But drivers also say “earning more income is a major reason to use Uber” and 71 percent say they spend that income on “monthly bills.” Fifty-two percent said they worked part-time for Uber and of that group, three-fourths had a full-time job in addition to Uber. In other words, Uber makes much of its money from the work of drivers who need a second job to pay their bills.
Why can’t drivers have both? Set their own schedule and earn more income? It seems like getting more money in their pockets is as important to drivers as being their own boss. Given the income, and astronomical stock valuation, that drivers generate for the company, it seems like a true independent contractor relationship would mean that drivers would be able to negotiate over income earnings.
But that is not the case for drivers at Uber, Lyft or other app-based rideshare businesses. Just a day after the $852 million figure was released, Uber board member and senior advisor David Plouffe (who also chaired Barack Obama’s 2008 presidential campaign) announced an agreement with the International Association of Machinists to organize an Independent Drivers Guild for New York City drivers. Plouffe said such an association would “improve communication,” “provide benefits without jeopardizing … independence and flexibility,” and “give drivers … an additional voice in the deactivation appeals process.”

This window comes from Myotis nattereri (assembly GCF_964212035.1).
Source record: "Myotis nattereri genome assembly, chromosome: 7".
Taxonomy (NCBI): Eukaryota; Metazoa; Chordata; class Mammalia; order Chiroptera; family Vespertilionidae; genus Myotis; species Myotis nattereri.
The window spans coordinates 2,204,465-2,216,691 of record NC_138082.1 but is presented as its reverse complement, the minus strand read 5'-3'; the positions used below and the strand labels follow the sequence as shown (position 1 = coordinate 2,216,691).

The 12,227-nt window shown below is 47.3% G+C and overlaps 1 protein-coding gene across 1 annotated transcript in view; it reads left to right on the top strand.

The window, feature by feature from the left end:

He also said the guild would offer other protections and benefits. But tips, mileage rates and other financial areas drivers care about were noticeably missing.
“Driver de-activations are an issue but not high on driver’s list. Rates, Uber’s commission, tips and Uberpool [are] all bigger issues,” Campbell said. Uberpool, in company-gig-economy-speak, is an opportunity for consumers to share rides and cut costs and for drivers to be more direct and efficient with pickup and delivery. But in worker-analog-speak, it’s speed up and a way to increase profits for the company.
Campbell said the guild was a “good thing for drivers but in order for it to be effective, it will need independence from Uber and address most pressing issues.”
Having a say on those “pressing issues” would help drivers actually find that “better way.” But it could also mean less money for corporate executives and stockholders, along with less valuation if the company goes public.
Aye, there’s the rub.
Photo: Uber drivers in San Diego, Calif., gather outside Uber San Diego headquarters for their first organized protest rally against the 30% driver fee cut the company implemented on Jan 1, 2016. (Wayne S. Grazio/Flickr/CC)